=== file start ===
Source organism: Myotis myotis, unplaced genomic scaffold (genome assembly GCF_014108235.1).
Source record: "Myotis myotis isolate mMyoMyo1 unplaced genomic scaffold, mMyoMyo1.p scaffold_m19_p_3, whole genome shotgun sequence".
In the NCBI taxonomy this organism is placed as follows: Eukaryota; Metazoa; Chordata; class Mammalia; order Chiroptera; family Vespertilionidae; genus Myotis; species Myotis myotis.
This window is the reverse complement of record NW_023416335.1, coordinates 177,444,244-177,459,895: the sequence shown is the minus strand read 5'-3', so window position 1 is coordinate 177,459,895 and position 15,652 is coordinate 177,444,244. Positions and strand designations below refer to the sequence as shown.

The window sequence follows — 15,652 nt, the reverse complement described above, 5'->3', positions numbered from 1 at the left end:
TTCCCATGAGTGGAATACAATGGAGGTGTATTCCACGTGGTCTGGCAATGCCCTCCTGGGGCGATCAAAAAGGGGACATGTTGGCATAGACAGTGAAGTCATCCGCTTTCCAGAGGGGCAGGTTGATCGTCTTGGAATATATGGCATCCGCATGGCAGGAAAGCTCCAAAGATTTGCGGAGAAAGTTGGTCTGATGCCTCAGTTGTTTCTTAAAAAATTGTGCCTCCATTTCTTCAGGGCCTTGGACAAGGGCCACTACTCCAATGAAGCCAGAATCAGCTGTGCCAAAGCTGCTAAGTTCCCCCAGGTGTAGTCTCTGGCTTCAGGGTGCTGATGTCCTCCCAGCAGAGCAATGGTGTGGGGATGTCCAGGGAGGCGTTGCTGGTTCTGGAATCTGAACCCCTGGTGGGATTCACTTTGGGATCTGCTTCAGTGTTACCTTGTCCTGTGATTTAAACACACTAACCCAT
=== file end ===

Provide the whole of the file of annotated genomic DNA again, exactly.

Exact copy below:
Source organism: Myotis myotis, unplaced genomic scaffold (genome assembly GCF_014108235.1).
Source record: "Myotis myotis isolate mMyoMyo1 unplaced genomic scaffold, mMyoMyo1.p scaffold_m19_p_3, whole genome shotgun sequence".
In the NCBI taxonomy this organism is placed as follows: Eukaryota; Metazoa; Chordata; class Mammalia; order Chiroptera; family Vespertilionidae; genus Myotis; species Myotis myotis.
This window is the reverse complement of record NW_023416335.1, coordinates 177,444,244-177,459,895: the sequence shown is the minus strand read 5'-3', so window position 1 is coordinate 177,459,895 and position 15,652 is coordinate 177,444,244. Positions and strand designations below refer to the sequence as shown.

The window sequence follows — 15,652 nt, the reverse complement described above, 5'->3', positions numbered from 1 at the left end:
TTCCCATGAGTGGAATACAATGGAGGTGTATTCCACGTGGTCTGGCAATGCCCTCCTGGGGCGATCAAAAAGGGGACATGTTGGCATAGACAGTGAAGTCATCCGCTTTCCAGAGGGGCAGGTTGATCGTCTTGGAATATATGGCATCCGCATGGCAGGAAAGCTCCAAAGATTTGCGGAGAAAGTTGGTCTGATGCCTCAGTTGTTTCTTAAAAAATTGTGCCTCCATTTCTTCAGGGCCTTGGACAAGGGCCACTACTCCAATGAAGCCAGAATCAGCTGTGCCAAAGCTGCTAAGTTCCCCCAGGTGTAGTCTCTGGCTTCAGGGTGCTGATGTCCTCCCAGCAGAGCAATGGTGTGGGGATGTCCAGGGAGGCGTTGCTGGTTCTGGAATCTGAACCCCTGGTGGGATTCACTTTGGGATCTGCTTCAGTGTTACCTTGTCCTGTGATTTAAACACACTAACCCAT